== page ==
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Celebrating 100 Years of Sociology
First sociology course taught at Mankato Normal School in 1913.
Amanda Dyslin, Mankato Free Press, 5-4-2013
MANKATO — The very first sociology course was taught on the campus of the Mankato Normal School in 1913.
And that year, the social science department was established, beginning the 100-year history of studying human society at the now Minnesota State University, Mankato. To celebrate the longevity of the department — which has grown and changed significantly over the years — the college held a birthday party Friday with cake, photographs and lots of party guests.
“ We decided that’s quite a celebration,” said department chair Barbara Carson of the anniversary.
Minnesota State Mankato president Richard Davenport, faculty and staff, alumni and other special guests mingled and watched a program outlining department history. They even sang the happy birthday song to themselves.
Among the special guests in the Centennial Student Union Ballroom were descendants of the first sociology teacher, Gustav S. Petterson (1889-1965), who began in 1913.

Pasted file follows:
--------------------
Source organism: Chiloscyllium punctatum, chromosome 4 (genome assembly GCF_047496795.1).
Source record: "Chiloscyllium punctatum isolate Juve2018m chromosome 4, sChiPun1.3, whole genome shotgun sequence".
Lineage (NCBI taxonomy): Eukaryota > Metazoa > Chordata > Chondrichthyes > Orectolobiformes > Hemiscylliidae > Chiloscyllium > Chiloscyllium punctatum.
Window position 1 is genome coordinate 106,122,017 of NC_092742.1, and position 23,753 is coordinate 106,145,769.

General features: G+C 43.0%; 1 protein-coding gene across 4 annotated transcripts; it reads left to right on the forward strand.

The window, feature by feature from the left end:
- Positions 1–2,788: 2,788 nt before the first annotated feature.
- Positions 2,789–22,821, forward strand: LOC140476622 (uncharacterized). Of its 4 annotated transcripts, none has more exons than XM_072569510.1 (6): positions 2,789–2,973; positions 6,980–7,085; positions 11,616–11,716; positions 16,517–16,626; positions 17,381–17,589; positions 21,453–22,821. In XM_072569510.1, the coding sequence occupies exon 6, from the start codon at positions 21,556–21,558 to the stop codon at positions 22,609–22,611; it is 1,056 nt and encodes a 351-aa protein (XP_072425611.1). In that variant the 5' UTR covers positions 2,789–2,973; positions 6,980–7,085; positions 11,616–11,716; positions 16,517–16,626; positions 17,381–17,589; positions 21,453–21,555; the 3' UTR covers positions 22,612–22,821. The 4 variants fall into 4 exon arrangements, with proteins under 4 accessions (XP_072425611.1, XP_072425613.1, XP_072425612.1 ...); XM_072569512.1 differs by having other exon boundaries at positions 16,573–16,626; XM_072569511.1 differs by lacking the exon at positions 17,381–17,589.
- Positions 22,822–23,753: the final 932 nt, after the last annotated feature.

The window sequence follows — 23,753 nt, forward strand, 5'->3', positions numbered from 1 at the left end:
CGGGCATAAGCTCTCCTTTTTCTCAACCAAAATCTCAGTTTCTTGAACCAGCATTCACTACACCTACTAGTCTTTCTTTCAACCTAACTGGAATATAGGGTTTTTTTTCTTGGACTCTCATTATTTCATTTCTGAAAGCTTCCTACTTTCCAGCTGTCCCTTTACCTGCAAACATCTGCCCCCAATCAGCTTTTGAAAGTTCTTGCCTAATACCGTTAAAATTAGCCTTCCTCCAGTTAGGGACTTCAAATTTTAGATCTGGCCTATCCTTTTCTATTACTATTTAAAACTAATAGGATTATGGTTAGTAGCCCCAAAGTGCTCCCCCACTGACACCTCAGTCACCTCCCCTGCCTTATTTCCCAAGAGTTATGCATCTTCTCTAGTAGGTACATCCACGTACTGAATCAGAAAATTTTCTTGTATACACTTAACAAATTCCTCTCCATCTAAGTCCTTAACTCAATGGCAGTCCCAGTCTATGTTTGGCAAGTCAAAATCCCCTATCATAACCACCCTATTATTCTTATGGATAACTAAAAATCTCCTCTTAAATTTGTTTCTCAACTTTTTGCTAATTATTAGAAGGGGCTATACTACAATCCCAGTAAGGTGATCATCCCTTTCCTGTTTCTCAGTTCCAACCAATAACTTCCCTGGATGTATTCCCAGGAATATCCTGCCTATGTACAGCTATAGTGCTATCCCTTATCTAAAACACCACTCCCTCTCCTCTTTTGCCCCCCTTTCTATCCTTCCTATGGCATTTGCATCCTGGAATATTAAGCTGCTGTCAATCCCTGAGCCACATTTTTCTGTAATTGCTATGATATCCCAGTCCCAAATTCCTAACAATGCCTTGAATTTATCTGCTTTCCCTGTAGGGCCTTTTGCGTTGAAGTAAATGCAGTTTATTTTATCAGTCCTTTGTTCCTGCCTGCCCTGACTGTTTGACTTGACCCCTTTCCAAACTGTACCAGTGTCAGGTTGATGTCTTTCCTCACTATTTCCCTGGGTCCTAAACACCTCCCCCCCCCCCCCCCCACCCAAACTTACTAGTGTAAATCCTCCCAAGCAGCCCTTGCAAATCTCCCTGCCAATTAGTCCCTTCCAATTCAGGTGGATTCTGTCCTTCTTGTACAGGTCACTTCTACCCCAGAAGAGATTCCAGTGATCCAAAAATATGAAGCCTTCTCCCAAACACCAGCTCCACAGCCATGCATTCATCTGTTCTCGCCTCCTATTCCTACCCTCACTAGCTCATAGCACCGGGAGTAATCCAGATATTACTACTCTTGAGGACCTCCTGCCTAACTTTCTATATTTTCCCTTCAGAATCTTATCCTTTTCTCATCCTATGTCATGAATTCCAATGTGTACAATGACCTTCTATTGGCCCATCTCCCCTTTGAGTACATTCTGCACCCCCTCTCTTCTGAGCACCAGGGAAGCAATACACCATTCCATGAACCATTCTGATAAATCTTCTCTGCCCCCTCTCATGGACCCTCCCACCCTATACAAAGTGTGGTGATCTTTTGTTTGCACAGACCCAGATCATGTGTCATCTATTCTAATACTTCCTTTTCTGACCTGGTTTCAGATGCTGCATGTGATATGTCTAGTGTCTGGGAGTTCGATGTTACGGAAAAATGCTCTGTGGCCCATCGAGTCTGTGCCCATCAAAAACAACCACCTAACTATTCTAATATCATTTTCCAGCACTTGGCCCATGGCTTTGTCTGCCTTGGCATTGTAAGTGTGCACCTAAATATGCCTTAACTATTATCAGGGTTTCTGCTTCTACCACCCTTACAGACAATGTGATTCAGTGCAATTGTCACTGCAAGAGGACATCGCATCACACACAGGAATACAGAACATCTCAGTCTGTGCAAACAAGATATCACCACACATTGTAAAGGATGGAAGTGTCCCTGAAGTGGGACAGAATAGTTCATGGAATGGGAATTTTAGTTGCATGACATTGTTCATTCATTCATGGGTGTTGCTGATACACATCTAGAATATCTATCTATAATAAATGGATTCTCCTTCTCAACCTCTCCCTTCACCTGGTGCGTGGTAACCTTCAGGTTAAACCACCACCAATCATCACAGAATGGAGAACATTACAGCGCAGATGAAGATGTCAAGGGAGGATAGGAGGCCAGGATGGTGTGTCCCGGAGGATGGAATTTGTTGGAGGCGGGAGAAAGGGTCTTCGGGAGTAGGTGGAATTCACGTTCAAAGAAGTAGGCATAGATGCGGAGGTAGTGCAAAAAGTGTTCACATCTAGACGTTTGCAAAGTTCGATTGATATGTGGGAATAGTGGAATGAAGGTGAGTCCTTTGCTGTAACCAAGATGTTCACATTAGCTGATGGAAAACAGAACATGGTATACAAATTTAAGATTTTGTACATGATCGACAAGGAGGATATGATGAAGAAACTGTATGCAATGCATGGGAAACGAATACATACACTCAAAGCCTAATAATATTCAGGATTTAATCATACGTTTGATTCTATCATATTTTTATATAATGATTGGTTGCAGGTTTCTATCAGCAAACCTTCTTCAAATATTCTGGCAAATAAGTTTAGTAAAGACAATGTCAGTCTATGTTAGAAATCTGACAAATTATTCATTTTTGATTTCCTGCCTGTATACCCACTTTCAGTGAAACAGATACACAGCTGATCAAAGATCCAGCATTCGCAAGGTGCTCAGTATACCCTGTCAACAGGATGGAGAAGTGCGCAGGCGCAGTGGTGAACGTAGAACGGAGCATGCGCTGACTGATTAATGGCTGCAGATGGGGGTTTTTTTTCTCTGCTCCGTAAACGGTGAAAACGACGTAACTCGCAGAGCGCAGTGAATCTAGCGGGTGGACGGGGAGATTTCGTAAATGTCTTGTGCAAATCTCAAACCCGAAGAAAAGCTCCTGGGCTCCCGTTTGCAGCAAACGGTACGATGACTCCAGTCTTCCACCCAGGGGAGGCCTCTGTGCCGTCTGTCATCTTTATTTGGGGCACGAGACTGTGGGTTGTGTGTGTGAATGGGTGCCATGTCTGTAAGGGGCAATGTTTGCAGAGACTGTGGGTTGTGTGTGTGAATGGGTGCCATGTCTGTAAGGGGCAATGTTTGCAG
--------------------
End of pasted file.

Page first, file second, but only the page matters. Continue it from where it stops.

Petterson did a KYSM radio show, “ The College Hour,” in the 1930s and 1940s, and faculty member Barbara Keating said the department was thrilled recently when his family donated the transcripts of those broadcasts to the Minnesota State Mankato library archives. The transcripts shed light on the books, current events and social issues over almost 15 years of campus and Mankato history through 1952.
Petterson became known as “ Socie Pete” and taught courses in anthropology, economics, criminology and race and ethnic studies. “ Students enjoyed his sharp, yet sometimes subtle, sense of humor,” according to his biography on the sociology and corrections web page.
Petterson’s daughter, Donna Carlson, agreed Friday that her dad’s humor was subtle.
“He had a wonderful sense of humor … but he never cracked a smile when he told a joke,” she said.
Petterson, who retired in 1957, enjoyed being a teacher, Carlson said — so much that he did a lot of it at home.
“He taught his wife Sociology 101. He taught his oldest son, my brother Neil, Sociology 101. He taught me Sociology 101,” Carlson said. “ So I got to experience him not only as a dad but as a teacher.”
Davenport acknowledged the department for its endurance and longevity.
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